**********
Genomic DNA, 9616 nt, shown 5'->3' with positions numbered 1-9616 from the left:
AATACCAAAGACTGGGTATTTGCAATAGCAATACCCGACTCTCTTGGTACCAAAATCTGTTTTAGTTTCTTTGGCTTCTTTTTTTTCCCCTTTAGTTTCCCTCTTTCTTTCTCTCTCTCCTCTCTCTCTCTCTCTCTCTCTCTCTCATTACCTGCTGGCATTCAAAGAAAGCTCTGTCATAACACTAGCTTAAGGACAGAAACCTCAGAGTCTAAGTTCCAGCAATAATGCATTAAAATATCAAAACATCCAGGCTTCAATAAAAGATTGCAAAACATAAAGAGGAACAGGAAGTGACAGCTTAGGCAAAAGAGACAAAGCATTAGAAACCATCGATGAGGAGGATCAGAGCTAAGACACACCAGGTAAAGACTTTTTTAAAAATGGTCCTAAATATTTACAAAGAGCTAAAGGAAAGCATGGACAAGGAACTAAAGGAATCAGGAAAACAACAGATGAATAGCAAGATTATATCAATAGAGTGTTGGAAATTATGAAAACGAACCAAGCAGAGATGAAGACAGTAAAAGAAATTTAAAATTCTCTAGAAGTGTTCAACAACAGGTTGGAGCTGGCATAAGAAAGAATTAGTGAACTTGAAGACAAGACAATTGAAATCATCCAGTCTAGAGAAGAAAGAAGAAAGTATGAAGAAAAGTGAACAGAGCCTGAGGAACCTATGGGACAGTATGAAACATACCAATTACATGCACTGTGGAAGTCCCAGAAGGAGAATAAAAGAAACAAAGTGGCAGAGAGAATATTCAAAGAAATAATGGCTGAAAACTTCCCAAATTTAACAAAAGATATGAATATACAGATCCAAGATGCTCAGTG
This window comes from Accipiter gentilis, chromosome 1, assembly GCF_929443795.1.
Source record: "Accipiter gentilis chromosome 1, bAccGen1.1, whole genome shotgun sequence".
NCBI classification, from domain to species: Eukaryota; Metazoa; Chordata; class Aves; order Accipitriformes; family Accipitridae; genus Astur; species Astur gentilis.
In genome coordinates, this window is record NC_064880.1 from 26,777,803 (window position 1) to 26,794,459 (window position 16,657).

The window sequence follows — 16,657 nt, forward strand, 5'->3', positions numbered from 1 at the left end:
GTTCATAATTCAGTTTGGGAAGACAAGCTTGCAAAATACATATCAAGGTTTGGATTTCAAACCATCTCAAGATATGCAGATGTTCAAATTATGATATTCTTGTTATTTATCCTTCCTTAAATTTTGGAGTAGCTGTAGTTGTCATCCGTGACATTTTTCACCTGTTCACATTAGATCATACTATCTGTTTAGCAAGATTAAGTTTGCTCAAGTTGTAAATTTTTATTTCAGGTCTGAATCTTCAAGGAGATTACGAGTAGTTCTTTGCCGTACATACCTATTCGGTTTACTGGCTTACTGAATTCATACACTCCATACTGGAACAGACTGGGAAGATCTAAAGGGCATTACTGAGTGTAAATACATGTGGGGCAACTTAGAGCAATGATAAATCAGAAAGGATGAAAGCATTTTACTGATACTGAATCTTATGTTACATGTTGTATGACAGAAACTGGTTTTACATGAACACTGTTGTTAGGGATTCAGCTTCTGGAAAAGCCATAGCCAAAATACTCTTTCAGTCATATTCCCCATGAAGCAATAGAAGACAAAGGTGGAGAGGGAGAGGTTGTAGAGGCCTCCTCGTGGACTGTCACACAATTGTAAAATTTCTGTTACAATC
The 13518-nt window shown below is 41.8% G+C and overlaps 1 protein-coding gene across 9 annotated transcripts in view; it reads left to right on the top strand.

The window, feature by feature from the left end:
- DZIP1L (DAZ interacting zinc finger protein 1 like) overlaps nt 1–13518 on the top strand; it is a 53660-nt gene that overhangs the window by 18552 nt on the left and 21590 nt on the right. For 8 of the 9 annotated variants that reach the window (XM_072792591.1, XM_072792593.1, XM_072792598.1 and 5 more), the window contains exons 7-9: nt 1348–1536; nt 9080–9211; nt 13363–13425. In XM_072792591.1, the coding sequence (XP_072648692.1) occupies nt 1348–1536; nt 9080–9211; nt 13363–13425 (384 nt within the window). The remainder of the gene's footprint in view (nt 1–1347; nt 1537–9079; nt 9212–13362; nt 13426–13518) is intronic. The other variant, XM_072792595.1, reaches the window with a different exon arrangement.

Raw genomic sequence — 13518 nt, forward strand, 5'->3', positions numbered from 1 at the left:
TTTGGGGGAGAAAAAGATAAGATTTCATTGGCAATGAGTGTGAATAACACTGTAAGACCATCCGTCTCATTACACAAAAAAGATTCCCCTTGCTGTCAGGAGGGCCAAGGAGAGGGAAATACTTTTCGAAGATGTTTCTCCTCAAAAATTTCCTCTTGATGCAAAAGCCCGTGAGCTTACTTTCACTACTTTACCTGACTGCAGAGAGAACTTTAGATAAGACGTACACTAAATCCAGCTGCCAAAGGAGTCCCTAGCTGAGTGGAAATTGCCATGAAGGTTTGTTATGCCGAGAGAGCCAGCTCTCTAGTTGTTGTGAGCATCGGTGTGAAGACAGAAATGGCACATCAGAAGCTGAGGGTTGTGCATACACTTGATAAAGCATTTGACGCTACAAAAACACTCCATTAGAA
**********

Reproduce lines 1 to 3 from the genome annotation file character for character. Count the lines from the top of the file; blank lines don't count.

Genomic DNA, 9616 nt, shown 5'->3' with positions numbered 1-9616 from the left:
AATACCAAAGACTGGGTATTTGCAATAGCAATACCCGACTCTCTTGGTACCAAAATCTGTTTTAGTTTCTTTGGCTTCTTTTTTTTCCCCTTTAGTTTCCCTCTTTCTTTCTCTCTCTCCTCTCTCTCTCTCTCTCTCTCTCTCTCATTACCTGCTGGCATTCAAAGAAAGCTCTGTCATAACACTAGCTTAAGGACAGAAACCTCAGAGTCTAAGTTCCAGCAATAATGCATTAAAATATCAAAACATCCAGGCTTCAATAAAAGATTGCAAAACATAAAGAGGAACAGGAAGTGACAGCTTAGGCAAAAGAGACAAAGCATTAGAAACCATCGATGAGGAGGATCAGAGCTAAGACACACCAGGTAAAGACTTTTTTAAAAATGGTCCTAAATATTTACAAAGAGCTAAAGGAAAGCATGGACAAGGAACTAAAGGAATCAGGAAAACAACAGATGAATAGCAAGATTATATCAATAGAGTGTTGGAAATTATGAAAACGAACCAAGCAGAGATGAAGACAGTAAAAGAAATTTAAAATTCTCTAGAAGTGTTCAACAACAGGTTGGAGCTGGCATAAGAAAGAATTAGTGAACTTGAAGACAAGACAATTGAAATCATCCAGTCTAGAGAAGAAAGAAGAAAGTATGAAGAAAAGTGAACAGAGCCTGAGGAACCTATGGGACAGTATGAAACATACCAATTACATGCACTGTGGAAGTCCCAGAAGGAGAATAAAAGAAACAAAGTGGCAGAGAGAATATTCAAAGAAATAATGGCTGAAAACTTCCCAAATTTAACAAAAGATATGAATATACAGATCCAAGATGCTCAGTG
This window comes from Accipiter gentilis, chromosome 1, assembly GCF_929443795.1.